Individual-tree volumes are primarily predicted using volume equations that rely on measured tree attributes. In the northeastern United States, the Forest Inventory and Analysis program determines tree volume using dbh, bole height, proportion of cull, and species information. These measurements are subject to variability due to a host of factors. The sensitivity of the volume equations were assessed in relation to changes in each of the input variables. Additionally, data from 3,345 trees that were independently remeasured were used to assess differences in gross and net volumes between operational and audit measurements. Evaluations were conducted for dbh, bole height, and proportion of cull classes, across 18 different species groups. Differences in bole height and proportion cull measurements were found to contribute the most to volume differences. Surprisingly, trees with relatively short bole heights were affected more than trees having taller bole heights. Differences in dbh and species identification contributed little to the volume differences. An analysis of the full data set across all realized volume differences showed no statistical bias in either gross or net volume. These results show the influence that specific field measurements have on accurate estimation of volume, which may be useful for targeting specific attributes where additional training or refined measurement protocols could improve consistency.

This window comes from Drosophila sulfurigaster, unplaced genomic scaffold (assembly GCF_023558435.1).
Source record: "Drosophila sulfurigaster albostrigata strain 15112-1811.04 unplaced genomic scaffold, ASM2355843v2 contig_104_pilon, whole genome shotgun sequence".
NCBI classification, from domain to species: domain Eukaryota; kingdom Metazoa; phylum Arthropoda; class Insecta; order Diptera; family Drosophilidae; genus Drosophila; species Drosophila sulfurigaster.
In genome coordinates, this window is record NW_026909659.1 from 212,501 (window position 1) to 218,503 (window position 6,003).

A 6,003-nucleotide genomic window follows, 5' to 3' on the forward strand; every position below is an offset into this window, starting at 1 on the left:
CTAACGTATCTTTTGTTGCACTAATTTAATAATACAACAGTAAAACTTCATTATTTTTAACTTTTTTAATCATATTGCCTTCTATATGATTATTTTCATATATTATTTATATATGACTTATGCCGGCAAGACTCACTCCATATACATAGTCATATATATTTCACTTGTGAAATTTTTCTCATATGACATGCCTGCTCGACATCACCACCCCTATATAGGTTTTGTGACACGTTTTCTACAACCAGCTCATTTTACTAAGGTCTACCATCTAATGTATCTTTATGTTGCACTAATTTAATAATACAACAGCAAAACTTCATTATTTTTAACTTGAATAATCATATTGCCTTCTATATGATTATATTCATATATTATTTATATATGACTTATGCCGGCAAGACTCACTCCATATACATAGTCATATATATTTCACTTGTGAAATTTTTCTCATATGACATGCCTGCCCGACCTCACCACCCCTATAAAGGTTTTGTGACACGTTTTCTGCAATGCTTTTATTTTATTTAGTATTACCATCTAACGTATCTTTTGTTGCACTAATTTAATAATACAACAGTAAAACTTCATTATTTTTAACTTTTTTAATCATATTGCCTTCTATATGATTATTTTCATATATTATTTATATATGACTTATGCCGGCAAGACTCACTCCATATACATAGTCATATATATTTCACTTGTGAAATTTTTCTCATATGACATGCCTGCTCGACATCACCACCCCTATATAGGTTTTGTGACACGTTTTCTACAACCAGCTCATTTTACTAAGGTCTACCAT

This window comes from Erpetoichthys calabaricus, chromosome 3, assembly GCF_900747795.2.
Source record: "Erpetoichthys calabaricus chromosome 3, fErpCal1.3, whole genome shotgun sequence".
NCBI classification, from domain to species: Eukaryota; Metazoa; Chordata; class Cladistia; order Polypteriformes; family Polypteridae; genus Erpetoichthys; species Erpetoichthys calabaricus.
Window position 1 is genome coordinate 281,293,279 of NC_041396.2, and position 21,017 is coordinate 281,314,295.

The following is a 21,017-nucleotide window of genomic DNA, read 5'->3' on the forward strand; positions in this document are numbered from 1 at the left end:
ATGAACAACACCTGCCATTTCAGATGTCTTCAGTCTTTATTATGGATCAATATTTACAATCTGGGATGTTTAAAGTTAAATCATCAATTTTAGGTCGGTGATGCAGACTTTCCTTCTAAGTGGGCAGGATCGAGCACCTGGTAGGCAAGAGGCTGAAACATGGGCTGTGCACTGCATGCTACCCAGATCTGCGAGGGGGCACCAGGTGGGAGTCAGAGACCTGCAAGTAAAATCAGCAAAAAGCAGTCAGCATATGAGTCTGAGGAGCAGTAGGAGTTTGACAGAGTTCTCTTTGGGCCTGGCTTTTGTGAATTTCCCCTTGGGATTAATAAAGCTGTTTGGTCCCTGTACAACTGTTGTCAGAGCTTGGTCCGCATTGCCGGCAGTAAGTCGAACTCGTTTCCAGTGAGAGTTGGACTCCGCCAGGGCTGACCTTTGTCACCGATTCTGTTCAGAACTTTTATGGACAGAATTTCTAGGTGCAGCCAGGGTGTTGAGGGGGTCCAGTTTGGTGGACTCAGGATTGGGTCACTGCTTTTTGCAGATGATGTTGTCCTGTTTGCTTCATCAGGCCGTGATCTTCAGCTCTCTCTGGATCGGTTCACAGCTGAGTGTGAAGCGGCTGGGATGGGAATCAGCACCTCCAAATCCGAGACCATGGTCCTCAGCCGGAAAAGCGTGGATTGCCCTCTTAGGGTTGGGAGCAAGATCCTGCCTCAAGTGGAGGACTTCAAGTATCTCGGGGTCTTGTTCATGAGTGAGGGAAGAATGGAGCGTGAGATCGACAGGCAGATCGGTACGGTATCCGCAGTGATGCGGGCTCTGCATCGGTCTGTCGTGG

Each regional journal of applied forestry focuses on research, practice, and techniques targeted to foresters and allied professionals in specific regions of the United States and Canada. The Northern Journal of Applied Forestry covers northeastern, midwestern, and boreal forests in the United States and Canada.